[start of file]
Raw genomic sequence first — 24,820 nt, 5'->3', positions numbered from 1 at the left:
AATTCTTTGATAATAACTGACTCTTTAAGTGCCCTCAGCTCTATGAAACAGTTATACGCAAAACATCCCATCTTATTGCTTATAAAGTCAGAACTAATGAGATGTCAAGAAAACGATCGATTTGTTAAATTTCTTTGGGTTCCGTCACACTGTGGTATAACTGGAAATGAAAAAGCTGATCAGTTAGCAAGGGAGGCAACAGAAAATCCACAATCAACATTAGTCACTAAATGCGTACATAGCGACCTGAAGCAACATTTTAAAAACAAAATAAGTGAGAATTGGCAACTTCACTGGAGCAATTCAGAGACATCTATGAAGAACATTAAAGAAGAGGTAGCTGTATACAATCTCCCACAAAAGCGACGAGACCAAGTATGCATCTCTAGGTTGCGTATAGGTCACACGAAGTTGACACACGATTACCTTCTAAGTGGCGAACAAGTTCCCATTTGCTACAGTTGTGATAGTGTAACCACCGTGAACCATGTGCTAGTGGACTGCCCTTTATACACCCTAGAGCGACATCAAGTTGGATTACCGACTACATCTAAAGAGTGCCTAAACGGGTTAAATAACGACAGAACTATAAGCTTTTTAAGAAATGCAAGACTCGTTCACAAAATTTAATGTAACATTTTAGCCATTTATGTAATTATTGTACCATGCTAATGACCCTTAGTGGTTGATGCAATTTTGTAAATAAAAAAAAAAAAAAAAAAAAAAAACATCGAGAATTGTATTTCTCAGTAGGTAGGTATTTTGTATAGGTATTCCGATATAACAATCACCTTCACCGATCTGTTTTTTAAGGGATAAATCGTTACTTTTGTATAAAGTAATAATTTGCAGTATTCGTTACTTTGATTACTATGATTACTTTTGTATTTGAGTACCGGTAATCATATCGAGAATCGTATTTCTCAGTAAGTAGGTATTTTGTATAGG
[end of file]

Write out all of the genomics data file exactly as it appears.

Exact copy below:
Raw genomic sequence first — 24,820 nt, 5'->3', positions numbered from 1 at the left:
AATTCTTTGATAATAACTGACTCTTTAAGTGCCCTCAGCTCTATGAAACAGTTATACGCAAAACATCCCATCTTATTGCTTATAAAGTCAGAACTAATGAGATGTCAAGAAAACGATCGATTTGTTAAATTTCTTTGGGTTCCGTCACACTGTGGTATAACTGGAAATGAAAAAGCTGATCAGTTAGCAAGGGAGGCAACAGAAAATCCACAATCAACATTAGTCACTAAATGCGTACATAGCGACCTGAAGCAACATTTTAAAAACAAAATAAGTGAGAATTGGCAACTTCACTGGAGCAATTCAGAGACATCTATGAAGAACATTAAAGAAGAGGTAGCTGTATACAATCTCCCACAAAAGCGACGAGACCAAGTATGCATCTCTAGGTTGCGTATAGGTCACACGAAGTTGACACACGATTACCTTCTAAGTGGCGAACAAGTTCCCATTTGCTACAGTTGTGATAGTGTAACCACCGTGAACCATGTGCTAGTGGACTGCCCTTTATACACCCTAGAGCGACATCAAGTTGGATTACCGACTACATCTAAAGAGTGCCTAAACGGGTTAAATAACGACAGAACTATAAGCTTTTTAAGAAATGCAAGACTCGTTCACAAAATTTAATGTAACATTTTAGCCATTTATGTAATTATTGTACCATGCTAATGACCCTTAGTGGTTGATGCAATTTTGTAAATAAAAAAAAAAAAAAAAAAAAAAAACATCGAGAATTGTATTTCTCAGTAGGTAGGTATTTTGTATAGGTATTCCGATATAACAATCACCTTCACCGATCTGTTTTTTAAGGGATAAATCGTTACTTTTGTATAAAGTAATAATTTGCAGTATTCGTTACTTTGATTACTATGATTACTTTTGTATTTGAGTACCGGTAATCATATCGAGAATCGTATTTCTCAGTAAGTAGGTATTTTGTATAGG